Mubende — At least 2,000 artisanal gold miners were last evening still stranded at mining sites in Kitumbi in Bukuya Sub-county, Mubende District following their eviction at the weekend by police and army.
Daily Monitor understands that many of those that have remained at the mines are Rwandans and Congolese.
"We are currently barred from commenting about the ongoing evictions because it is now a security matter, but it is true some people are still stranded, especially those from far areas. Some claim they lack transport to go back home," Mr Sulaiman Tanula, the Bukuya Sub-county chairman, said yesterday.
Last Friday, security forces commanded by Col Joseph Balikuddembe, the UPDF 1st Division commander, descended on and ordered the gold miners to leave within two hours.
Those from neigbouring districts such as Mityana, Sembabule and Wakiso swiftly packed their belongings and departed. Others stared in disbelief and confusion as armed police and soldiers charged on them and hollered orders.
Energy and Mineral Development ministry officials said the miners were making money without paying taxes and, as such, deprived the government of revenue.
Mubende District has seven gold mines in Kitumbi and Bukuya sub-counties that have witnessed emergence of small townships populated by labourers and traders seeking to eke out a living at the mines and from auxiliary businesses.
Lujinji mining site, for example, was estimated to have more than 10,000 people. The gold mines are operated by artisanal miners, who extract sand, wash it off to get gold that they sell.
The evictions followed an order by the Energy and Mineral Development ministry permanent secretary Stephen Isabalija, stopping the illegal mining on grounds of environmental degradation, rising crime and the need to restore order for a regulated business.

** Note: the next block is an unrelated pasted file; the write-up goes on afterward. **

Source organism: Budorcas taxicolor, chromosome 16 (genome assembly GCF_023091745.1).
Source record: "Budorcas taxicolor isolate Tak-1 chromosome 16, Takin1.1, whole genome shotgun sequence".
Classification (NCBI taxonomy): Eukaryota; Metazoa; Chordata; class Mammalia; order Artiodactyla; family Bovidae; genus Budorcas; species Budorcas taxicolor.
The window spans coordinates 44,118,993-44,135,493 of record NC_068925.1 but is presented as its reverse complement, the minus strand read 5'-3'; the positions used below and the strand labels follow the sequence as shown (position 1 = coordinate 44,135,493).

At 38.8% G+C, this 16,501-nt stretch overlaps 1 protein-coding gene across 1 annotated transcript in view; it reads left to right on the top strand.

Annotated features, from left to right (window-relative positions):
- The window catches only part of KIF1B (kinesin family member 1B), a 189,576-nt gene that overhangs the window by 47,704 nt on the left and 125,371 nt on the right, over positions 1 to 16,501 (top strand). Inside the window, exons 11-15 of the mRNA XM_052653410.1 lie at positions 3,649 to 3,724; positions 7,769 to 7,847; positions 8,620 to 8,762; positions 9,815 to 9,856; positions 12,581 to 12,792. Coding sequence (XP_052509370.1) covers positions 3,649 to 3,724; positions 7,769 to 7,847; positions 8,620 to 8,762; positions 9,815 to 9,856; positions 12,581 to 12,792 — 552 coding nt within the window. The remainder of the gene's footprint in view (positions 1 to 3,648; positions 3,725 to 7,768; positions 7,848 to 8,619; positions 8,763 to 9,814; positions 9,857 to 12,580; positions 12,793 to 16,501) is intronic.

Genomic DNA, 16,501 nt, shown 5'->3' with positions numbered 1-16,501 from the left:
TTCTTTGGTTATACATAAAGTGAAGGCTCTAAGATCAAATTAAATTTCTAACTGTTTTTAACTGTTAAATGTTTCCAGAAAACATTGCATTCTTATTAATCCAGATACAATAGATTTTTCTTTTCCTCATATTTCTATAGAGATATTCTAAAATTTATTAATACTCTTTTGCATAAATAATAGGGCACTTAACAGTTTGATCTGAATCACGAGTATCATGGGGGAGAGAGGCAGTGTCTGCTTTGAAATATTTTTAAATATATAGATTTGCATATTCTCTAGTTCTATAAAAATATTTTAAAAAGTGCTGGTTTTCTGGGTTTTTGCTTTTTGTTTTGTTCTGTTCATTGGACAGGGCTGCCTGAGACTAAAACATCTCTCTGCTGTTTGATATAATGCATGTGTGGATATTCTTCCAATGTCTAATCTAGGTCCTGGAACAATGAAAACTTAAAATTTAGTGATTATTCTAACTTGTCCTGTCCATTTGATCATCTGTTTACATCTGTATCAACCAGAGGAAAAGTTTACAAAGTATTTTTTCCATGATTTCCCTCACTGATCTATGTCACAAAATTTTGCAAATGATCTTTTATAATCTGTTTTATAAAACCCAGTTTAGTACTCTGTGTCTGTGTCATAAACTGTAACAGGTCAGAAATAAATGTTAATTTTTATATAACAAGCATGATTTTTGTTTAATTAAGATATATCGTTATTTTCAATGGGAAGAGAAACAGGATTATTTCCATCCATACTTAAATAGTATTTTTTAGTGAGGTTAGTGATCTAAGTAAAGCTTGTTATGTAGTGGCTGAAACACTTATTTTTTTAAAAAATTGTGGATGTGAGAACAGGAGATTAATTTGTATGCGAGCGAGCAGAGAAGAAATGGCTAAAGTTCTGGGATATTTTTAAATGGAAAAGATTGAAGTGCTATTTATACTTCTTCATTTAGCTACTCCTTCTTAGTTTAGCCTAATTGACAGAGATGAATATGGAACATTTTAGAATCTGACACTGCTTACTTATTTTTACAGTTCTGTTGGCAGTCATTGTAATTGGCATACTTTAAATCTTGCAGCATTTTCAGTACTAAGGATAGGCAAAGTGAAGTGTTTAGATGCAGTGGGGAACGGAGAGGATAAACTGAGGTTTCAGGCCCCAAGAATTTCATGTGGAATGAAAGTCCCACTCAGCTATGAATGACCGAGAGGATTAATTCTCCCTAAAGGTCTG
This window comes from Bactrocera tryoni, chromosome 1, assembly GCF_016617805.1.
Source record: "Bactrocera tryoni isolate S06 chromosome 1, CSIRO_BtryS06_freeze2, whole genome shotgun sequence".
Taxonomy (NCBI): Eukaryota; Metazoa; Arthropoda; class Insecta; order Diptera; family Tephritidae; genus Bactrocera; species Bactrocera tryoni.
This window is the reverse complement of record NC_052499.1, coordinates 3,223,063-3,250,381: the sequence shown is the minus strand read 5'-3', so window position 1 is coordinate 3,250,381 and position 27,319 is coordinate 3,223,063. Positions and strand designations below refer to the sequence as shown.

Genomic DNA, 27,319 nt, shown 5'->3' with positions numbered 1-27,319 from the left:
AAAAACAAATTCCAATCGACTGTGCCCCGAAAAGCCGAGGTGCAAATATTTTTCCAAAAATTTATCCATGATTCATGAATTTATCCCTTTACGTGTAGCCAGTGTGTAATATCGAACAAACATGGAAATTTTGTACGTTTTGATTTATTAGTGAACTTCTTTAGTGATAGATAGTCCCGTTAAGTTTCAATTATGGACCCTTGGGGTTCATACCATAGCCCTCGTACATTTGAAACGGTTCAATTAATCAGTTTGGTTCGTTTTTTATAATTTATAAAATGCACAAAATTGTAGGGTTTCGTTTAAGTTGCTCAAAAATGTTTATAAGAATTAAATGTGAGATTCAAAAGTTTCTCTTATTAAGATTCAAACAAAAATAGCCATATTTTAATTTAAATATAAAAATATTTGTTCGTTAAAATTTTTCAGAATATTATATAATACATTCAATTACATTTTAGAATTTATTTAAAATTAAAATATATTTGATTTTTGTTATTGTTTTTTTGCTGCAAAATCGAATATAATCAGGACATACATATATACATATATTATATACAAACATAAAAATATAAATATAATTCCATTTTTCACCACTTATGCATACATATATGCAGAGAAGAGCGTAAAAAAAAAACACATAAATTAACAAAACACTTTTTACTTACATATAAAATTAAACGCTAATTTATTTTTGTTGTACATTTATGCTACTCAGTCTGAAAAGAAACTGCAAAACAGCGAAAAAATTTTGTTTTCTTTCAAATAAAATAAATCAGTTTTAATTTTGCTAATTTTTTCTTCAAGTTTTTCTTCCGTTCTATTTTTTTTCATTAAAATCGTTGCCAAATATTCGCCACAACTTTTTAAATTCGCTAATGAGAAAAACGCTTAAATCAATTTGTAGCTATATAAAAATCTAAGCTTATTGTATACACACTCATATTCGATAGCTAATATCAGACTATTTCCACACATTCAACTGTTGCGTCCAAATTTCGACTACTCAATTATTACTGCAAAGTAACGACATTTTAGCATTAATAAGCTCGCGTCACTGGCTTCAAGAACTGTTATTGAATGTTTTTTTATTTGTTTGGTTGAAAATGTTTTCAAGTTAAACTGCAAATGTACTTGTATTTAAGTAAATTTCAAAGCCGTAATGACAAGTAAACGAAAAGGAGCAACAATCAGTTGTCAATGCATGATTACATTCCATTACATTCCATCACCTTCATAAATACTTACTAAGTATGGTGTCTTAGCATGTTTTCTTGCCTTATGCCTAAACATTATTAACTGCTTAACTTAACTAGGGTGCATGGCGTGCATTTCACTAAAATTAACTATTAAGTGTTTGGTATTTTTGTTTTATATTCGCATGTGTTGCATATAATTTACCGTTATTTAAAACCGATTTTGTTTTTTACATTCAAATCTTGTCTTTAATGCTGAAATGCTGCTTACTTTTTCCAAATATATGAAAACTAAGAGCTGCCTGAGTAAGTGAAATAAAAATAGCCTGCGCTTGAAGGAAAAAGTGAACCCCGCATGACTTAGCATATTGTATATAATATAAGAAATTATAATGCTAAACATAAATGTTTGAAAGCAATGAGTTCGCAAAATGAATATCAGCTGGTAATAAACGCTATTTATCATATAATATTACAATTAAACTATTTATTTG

MPs from Mubende District led by Mr Michael Bukenya, wrote to President Museveni on June 16, 2017 to ask the government to give the miners more time, but the President replied that "those artisanal miners who invaded where the investor had excavations must straight away get out".
Only miners operating away from where the investor had stationed were eligible to be granted more time, Mr Museveni observed.
MP Bukenya said it was surprising that security forces acted swiftly against the miners after government officials frustrated their attempts to obtain licences for the mines.
"I smell a rat in this whole process. If their (ministry officials') intention is to register them, where will they find them after the eviction?" he said.
The gold business has been thriving in the area, with one gramme costing upward of Shs130,000 on the local market in Mubende.
Rights groups condemned the excessive use of force during the rushed eviction exercise.
Mr Francis Jjuuko, one of the affected artisanal miners, said the mines have been supporting thousands of people now suddenly rendered jobless.
"We formed the groups as they told us and our leaders tried to apply for the licence several times, but were denied a chance," he added.